Two literary giants

From now on until the long-list has been published I am going to add to the end of each post any predictions that I have for the Man Booker Long-list 2015 which will be published in July. I will not write them up yet, but if my predictions come up I will probably do my usual post on the Man Booker. Meanwhile these are two novels that I have really enjoyed.

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William Nicholson‘s novel, which is one of six novels loosely based around a singular group of characters, starts with a young woman, Ruth Dickinson who decides to take time off her job as a copywriter to research a project that she would like to follow with a documentary film on Emily Dickinson (no relation) and her circle in Amherst, USA. The Lovers of Amherst follows the progress of Ruth’s research and also at the same time through her experiences in Amherst develops her own emotional journey.

Any one who knows the story of Emily Dickinson, the American poet, knows that she was a complete recluse from an early age. She lived with her sister, Vinnie, and with her brother, Austin, living with his family only a few doors away in Amherst. The house where Emily lived is now a museum, however there is precious little, save the fact that she lived there, that remains of her time. The kitchen is now the Museum shop, the dining room is stripped of most of its furniture and even Emily’s room upstairs has no furniture that she would recognise. The key to this conundrum is likely to be the fact that it took some while for Emily to become famous.

Ruth’s research reveals the intimate details of an extraordinary love affair between a local beauty who arrives in Amherst with her husband, David, and Austin Dickinson. Mabel Dodds was young, intelligent and beautiful. In her, Austin found a kindred spirit and their affair started simply with walks in the countryside discovering their compatible love of nature, meanwhile Mabel became Susan Dickinson’s great friend. Through time all this changed and eventually, with the willing connivance of the Dickinson sisters, a fully consummated affair began. Mabel and David had an open and trusting marriage, Austin and Susan a more conventional one, and what is more, one where conjugal relations had ceased all together. Ruth’s research fills her with excitement and bewilderment, she cannot see how to frame this into a story that will hold up either as a documentary or a short biopic. She stays with a friend of a friend and her own discoveries help her understand better what was happening all that time ago.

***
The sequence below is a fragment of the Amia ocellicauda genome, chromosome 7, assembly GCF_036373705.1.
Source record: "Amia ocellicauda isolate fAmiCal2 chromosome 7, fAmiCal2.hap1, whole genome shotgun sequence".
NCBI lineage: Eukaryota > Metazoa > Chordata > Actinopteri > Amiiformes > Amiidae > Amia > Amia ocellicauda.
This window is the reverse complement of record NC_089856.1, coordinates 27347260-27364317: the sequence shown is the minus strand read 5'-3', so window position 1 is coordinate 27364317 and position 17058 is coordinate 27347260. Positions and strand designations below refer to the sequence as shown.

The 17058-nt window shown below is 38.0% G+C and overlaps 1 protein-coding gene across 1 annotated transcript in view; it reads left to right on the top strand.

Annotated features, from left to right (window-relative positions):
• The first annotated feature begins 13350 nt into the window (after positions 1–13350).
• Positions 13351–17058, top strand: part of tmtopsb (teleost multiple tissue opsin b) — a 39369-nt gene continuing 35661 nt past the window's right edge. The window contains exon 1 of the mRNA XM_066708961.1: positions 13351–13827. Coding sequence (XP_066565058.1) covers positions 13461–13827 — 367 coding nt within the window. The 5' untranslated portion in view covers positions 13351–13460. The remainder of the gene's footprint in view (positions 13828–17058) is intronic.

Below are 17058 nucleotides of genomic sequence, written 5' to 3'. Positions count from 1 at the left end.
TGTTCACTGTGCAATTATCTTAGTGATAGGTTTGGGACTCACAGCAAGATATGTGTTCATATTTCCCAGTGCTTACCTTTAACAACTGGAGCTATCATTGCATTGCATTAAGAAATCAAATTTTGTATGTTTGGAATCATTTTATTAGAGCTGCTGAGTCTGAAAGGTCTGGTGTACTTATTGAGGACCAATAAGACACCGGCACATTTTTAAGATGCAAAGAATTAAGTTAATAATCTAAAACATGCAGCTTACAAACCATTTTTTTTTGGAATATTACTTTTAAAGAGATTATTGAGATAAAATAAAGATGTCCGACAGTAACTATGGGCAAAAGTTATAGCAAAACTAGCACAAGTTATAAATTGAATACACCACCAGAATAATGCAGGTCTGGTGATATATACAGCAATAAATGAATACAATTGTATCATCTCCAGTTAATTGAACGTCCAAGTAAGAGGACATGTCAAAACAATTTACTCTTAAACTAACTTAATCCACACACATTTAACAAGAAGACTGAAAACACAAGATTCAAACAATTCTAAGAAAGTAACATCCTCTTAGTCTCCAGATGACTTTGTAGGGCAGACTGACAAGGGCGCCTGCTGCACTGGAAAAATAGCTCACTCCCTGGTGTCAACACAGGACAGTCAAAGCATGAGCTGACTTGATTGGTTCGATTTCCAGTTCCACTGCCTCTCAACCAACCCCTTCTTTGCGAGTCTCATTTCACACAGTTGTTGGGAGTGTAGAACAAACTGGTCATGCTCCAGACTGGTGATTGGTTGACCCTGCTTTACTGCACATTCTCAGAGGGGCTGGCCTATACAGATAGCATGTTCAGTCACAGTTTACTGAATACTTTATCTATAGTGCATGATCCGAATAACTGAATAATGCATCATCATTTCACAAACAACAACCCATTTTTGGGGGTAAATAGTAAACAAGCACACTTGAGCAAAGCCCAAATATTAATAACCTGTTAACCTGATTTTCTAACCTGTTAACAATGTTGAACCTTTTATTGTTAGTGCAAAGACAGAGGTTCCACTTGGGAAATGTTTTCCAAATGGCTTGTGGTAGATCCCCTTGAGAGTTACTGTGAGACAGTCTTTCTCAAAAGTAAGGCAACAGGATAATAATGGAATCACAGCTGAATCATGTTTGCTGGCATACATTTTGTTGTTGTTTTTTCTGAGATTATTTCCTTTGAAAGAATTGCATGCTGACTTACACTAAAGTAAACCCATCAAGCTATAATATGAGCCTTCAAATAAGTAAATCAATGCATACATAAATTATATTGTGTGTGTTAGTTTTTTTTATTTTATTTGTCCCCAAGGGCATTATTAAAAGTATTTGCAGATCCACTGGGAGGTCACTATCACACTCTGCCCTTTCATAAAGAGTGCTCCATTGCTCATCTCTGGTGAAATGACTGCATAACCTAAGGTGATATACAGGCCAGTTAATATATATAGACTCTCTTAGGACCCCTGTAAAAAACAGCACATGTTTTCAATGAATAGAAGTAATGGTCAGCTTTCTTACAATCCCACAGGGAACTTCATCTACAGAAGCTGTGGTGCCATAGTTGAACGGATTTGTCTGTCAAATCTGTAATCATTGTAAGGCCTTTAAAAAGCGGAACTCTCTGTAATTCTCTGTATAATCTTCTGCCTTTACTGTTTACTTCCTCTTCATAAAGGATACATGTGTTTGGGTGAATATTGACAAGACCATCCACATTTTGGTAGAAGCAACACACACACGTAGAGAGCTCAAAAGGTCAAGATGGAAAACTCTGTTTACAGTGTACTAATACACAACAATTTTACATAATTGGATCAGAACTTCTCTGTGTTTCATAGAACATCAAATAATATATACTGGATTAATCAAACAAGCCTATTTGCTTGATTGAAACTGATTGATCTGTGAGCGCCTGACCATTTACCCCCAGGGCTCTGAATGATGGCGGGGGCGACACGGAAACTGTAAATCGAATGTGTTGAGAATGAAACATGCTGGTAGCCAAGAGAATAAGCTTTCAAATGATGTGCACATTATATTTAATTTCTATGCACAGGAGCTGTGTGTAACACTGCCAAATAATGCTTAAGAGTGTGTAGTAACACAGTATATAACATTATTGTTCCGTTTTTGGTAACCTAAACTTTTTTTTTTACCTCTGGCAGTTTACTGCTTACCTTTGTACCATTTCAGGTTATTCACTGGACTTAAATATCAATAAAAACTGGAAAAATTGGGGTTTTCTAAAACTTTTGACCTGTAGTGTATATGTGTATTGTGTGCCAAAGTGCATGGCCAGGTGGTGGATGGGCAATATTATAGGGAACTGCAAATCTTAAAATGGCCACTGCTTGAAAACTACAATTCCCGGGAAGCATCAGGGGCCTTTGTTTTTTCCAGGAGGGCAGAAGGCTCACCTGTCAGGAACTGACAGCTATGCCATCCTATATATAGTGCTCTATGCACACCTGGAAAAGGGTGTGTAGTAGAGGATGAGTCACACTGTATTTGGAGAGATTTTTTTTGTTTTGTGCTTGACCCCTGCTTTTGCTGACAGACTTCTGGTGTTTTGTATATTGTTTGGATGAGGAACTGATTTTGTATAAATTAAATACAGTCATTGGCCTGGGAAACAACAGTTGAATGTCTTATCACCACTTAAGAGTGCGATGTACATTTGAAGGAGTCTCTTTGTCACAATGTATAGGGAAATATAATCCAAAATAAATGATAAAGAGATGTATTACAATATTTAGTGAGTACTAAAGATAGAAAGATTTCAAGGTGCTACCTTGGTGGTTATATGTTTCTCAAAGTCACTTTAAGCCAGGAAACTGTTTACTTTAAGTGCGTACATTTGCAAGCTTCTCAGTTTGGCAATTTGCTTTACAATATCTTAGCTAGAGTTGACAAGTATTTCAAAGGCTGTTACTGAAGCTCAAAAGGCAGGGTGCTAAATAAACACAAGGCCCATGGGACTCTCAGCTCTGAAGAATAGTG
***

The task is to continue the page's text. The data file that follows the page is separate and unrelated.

Mabel Dodds’ importance to us, however, lies in the fact that on Emily’s death, Vinnie found a drawer full of her poems, at least two thousand sheets, at first she asked Susan Dickinson to help her with them, but Susan neither understood the poems nor had time to transcribe them and finally Vinnie asked Mabel. It is due entirely to Mabel Dodds’ application, her innate understanding of what Emily was writing and her determination that we ever saw any of these poems. Mabel Dodds transcribed each one, took them round various publishers and finally persuaded the editor, Thomas Higginson, through force of will, to produce the first volume of one hundred and fifteen poems which appeared in November 1890.